- The Washington Times - Monday, April 18, 2005

As tight and polished as the Mosquitos were at Arlington’s Iota Club & Cafe on Friday, the music quickly receded into the background as all eyes wandered toward the antics of Brazilian lead singer Juju Stulbach.

Part garden sprite, part beach nymphet with an impish haircut, she waltzed around barefoot in a floral-printed frock with a cigarette dangling from her lips. Miss Stulbach pranced and pirouetted, saucily swayed her hips and arched her back suggestively to the floor. She bounced around like a girl on her bed, and generally used her classical ballet training (plus two years of modern dance with the Martha Graham troupe) to seductive effect. In a pop world of over-choreographed crotch-grabbing, it was a refreshing display of sexiness without the sexual.

Call it bohemian tropical.

The same could be said for the band’s confection of indie synth-pop with Brazilian flavoring. On a solid and spirited platform laid down by bass player Mike Anufrak and drummer Mark Robohm, the Mosquitos served up something like speed bossa nova filtered through a trippy neo-‘60s sensibility.

Keyboardist Jon Marshall Smith resembled a mad professor at his desk, at times giggling over new revelations. He was, as any synth wizard should be, both percussive and orchestral. Likewise, lead guitarist Chris Root also knows his trade. With an appealing vocal delivery — falling somewhere between Coldplay’s Chris Martin and Kermit the Frog — he ceded the spotlight to his love interest, Miss Stulbach, with understated cool.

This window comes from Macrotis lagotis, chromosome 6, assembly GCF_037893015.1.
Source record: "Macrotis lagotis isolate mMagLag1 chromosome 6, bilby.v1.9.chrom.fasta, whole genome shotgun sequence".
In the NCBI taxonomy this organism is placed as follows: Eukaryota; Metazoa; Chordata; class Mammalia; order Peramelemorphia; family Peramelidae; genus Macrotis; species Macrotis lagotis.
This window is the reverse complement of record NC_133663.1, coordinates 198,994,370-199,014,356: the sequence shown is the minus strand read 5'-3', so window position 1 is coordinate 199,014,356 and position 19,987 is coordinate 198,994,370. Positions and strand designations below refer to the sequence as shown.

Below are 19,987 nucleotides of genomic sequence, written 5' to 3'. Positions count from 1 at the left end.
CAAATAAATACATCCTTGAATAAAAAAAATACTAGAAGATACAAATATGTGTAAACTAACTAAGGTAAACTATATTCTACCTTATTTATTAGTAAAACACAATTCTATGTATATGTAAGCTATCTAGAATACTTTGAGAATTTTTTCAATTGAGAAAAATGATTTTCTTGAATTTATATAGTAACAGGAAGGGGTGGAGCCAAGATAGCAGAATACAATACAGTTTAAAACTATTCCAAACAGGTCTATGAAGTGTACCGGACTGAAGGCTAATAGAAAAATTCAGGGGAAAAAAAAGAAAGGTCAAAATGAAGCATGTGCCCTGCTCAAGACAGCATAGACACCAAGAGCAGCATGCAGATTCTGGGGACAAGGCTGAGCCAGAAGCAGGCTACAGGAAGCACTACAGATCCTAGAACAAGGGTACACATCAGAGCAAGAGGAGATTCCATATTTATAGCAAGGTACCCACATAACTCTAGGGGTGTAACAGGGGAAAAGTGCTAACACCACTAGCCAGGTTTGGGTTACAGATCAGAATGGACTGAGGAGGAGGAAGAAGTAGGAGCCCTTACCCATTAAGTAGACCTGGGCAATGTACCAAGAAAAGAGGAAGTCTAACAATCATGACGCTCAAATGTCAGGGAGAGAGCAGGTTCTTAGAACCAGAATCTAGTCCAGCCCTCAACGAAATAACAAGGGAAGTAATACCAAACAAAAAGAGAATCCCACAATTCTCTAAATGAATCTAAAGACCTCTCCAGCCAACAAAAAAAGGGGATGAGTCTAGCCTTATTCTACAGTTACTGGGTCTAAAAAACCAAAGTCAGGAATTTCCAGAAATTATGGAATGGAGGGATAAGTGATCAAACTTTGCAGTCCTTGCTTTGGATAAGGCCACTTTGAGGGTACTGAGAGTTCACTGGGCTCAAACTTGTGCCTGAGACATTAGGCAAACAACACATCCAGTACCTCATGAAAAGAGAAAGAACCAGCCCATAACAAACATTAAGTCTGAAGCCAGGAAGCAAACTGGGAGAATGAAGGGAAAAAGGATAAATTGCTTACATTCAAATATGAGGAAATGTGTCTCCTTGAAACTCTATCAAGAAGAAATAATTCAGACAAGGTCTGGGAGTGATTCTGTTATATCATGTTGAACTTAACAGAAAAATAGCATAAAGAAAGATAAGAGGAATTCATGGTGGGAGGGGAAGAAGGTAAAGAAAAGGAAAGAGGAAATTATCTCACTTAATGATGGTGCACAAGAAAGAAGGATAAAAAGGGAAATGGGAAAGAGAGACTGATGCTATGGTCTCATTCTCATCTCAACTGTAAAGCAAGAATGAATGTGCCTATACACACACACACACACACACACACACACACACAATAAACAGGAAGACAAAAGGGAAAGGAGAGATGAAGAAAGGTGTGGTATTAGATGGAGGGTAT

Then again, he was suffering through a bad cold. Who’s to say what a good night would sound like? And beyond its many nods to Brazil, who’s to say what the band’s exact influences are?

There were echoes of Jesus and Mary Chain on “Far Away,” XTC on “Louco and Vagalune,” a swinging London groove on “Love Stew,” Pink Floyd on “Mosquito and Flood” — and on the stand-out “Shooting Stars,” a Beach Boy vibe that kicks in with some garage-style Green Day post-punk.

The Mosquitos previously toured with Air, the trendy French synth-pop band, and so far have released two albums, most recently “Sunshine Barato” (Bar/None Records). With talent and charm to spare, they need only to loosen the leash a bit. Too many musical moments that would have welcomed an extension were cut short.

Nonetheless, Miss Stulbach’s voice, though not a big one, was more than breezy and dreamy enough to suit the music —and her dancing body’s own distinctive aura — along with pretty much everyone else in the room.

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